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Review: Iceage prove their worth on sophomore CD

Tuesday - 2/19/2013, 2:06pm  ET

This CD cover image released by Matador Records shows "You're Nothing," by Iceage. (AP Photo/Matador Records)

JAKE O'CONNELL
Associated Press

Iceage, "You're Nothing" (Matador Records)

The second album from the four Danish lads known as Iceage is an even more caustic slab of brooding punk than their blindsiding first record. "You're Nothing" rails against excess, manufactured pressure and the general decimation of morality.

Alternating between urgent calls to act ("Coalition") and a bruised motivation ("Wounded Hearts"), these songs devolve and instruments claw for space, fueling the unbridled frenzy. On the raging "Burning Hand," Elias Bender Ronnenfelt loses his throat asking pointed rhetorical questions with such aplomb. It's like he's in on a good joke. The chorus of "Rodfaestet" -- sung in their native tongue -- is as close as they get to sing-along territory.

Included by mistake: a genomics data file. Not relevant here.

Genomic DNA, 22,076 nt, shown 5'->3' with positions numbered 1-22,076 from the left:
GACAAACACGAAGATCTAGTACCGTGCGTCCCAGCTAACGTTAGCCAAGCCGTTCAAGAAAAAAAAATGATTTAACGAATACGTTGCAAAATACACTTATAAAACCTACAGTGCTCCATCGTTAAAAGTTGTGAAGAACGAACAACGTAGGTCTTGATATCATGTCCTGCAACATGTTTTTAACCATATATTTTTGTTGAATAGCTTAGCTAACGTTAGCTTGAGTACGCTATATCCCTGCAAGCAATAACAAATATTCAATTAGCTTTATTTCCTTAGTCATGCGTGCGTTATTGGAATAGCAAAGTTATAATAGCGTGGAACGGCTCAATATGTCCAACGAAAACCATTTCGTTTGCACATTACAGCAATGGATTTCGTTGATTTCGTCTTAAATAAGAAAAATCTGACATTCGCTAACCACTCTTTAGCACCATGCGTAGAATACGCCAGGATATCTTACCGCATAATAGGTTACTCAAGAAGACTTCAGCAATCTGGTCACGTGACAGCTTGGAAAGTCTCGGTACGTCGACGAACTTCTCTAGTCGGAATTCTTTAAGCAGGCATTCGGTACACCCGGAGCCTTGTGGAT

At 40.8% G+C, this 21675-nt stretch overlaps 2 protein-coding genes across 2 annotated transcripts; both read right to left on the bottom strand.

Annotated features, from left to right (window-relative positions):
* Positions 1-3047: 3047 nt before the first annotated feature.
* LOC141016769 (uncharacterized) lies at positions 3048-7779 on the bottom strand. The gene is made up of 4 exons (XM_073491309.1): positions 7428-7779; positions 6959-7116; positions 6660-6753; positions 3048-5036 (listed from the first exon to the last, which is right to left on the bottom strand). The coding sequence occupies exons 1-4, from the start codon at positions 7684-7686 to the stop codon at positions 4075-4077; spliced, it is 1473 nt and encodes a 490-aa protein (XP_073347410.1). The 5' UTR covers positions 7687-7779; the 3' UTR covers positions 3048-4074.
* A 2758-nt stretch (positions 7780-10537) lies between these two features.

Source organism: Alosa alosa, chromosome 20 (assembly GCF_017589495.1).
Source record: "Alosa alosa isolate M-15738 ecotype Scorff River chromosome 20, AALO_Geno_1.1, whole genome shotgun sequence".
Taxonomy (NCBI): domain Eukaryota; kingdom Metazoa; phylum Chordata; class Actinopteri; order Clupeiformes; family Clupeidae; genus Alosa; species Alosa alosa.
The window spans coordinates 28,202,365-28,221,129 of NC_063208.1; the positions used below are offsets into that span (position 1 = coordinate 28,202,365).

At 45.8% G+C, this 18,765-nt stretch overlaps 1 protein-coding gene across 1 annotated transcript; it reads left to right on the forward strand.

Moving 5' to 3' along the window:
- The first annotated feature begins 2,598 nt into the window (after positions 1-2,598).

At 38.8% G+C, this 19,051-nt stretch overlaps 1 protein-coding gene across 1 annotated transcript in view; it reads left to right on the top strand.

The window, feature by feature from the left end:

A few moments jump out: The immediate pummel of the percussion that opens "It Might Hit First," the reflective intervals ("In Haze") reminiscent of debut standout "Remember" and the unhinged repeating of the title that closes out the album.


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